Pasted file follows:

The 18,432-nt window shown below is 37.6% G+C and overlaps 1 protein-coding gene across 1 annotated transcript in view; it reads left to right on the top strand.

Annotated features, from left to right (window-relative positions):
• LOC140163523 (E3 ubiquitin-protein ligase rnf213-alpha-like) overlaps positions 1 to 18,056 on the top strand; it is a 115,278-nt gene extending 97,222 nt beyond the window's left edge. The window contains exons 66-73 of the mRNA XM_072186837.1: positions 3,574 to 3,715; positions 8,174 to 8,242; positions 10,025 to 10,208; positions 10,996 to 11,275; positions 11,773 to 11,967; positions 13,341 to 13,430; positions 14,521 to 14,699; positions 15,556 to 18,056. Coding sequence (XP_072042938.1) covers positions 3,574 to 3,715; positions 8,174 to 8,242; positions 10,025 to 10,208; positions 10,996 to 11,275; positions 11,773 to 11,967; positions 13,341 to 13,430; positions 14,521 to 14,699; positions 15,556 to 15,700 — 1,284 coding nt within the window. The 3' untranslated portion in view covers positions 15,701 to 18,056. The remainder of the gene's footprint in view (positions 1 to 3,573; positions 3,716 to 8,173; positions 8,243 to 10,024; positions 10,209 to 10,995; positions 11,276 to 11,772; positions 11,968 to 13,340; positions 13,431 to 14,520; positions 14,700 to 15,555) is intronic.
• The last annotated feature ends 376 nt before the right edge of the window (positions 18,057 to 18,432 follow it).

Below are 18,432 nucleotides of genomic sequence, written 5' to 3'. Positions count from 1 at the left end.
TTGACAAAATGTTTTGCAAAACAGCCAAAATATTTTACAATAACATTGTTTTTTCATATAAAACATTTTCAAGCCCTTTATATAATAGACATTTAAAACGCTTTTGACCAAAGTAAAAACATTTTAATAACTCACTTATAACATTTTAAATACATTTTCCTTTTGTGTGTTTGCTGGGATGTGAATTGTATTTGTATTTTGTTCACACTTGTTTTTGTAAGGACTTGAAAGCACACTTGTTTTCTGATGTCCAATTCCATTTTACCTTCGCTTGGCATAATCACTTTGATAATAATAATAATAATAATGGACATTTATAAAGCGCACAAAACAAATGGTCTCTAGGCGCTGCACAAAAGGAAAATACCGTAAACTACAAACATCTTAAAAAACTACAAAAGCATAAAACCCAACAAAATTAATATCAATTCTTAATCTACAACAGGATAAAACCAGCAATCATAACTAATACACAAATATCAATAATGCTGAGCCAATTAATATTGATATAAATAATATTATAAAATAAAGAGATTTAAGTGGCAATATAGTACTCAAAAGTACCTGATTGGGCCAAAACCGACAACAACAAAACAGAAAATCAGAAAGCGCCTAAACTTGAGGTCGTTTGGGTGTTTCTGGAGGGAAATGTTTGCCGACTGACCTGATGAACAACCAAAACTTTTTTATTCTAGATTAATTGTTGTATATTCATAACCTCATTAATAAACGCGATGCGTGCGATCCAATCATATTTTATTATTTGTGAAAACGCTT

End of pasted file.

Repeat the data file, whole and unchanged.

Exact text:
The 18,432-nt window shown below is 37.6% G+C and overlaps 1 protein-coding gene across 1 annotated transcript in view; it reads left to right on the top strand.

Annotated features, from left to right (window-relative positions):
• LOC140163523 (E3 ubiquitin-protein ligase rnf213-alpha-like) overlaps positions 1 to 18,056 on the top strand; it is a 115,278-nt gene extending 97,222 nt beyond the window's left edge. The window contains exons 66-73 of the mRNA XM_072186837.1: positions 3,574 to 3,715; positions 8,174 to 8,242; positions 10,025 to 10,208; positions 10,996 to 11,275; positions 11,773 to 11,967; positions 13,341 to 13,430; positions 14,521 to 14,699; positions 15,556 to 18,056. Coding sequence (XP_072042938.1) covers positions 3,574 to 3,715; positions 8,174 to 8,242; positions 10,025 to 10,208; positions 10,996 to 11,275; positions 11,773 to 11,967; positions 13,341 to 13,430; positions 14,521 to 14,699; positions 15,556 to 15,700 — 1,284 coding nt within the window. The 3' untranslated portion in view covers positions 15,701 to 18,056. The remainder of the gene's footprint in view (positions 1 to 3,573; positions 3,716 to 8,173; positions 8,243 to 10,024; positions 10,209 to 10,995; positions 11,276 to 11,772; positions 11,968 to 13,340; positions 13,431 to 14,520; positions 14,700 to 15,555) is intronic.
• The last annotated feature ends 376 nt before the right edge of the window (positions 18,057 to 18,432 follow it).

Below are 18,432 nucleotides of genomic sequence, written 5' to 3'. Positions count from 1 at the left end.
TTGACAAAATGTTTTGCAAAACAGCCAAAATATTTTACAATAACATTGTTTTTTCATATAAAACATTTTCAAGCCCTTTATATAATAGACATTTAAAACGCTTTTGACCAAAGTAAAAACATTTTAATAACTCACTTATAACATTTTAAATACATTTTCCTTTTGTGTGTTTGCTGGGATGTGAATTGTATTTGTATTTTGTTCACACTTGTTTTTGTAAGGACTTGAAAGCACACTTGTTTTCTGATGTCCAATTCCATTTTACCTTCGCTTGGCATAATCACTTTGATAATAATAATAATAATAATGGACATTTATAAAGCGCACAAAACAAATGGTCTCTAGGCGCTGCACAAAAGGAAAATACCGTAAACTACAAACATCTTAAAAAACTACAAAAGCATAAAACCCAACAAAATTAATATCAATTCTTAATCTACAACAGGATAAAACCAGCAATCATAACTAATACACAAATATCAATAATGCTGAGCCAATTAATATTGATATAAATAATATTATAAAATAAAGAGATTTAAGTGGCAATATAGTACTCAAAAGTACCTGATTGGGCCAAAACCGACAACAACAAAACAGAAAATCAGAAAGCGCCTAAACTTGAGGTCGTTTGGGTGTTTCTGGAGGGAAATGTTTGCCGACTGACCTGATGAACAACCAAAACTTTTTTATTCTAGATTAATTGTTGTATATTCATAACCTCATTAATAAACGCGATGCGTGCGATCCAATCATATTTTATTATTTGTGAAAACGCTT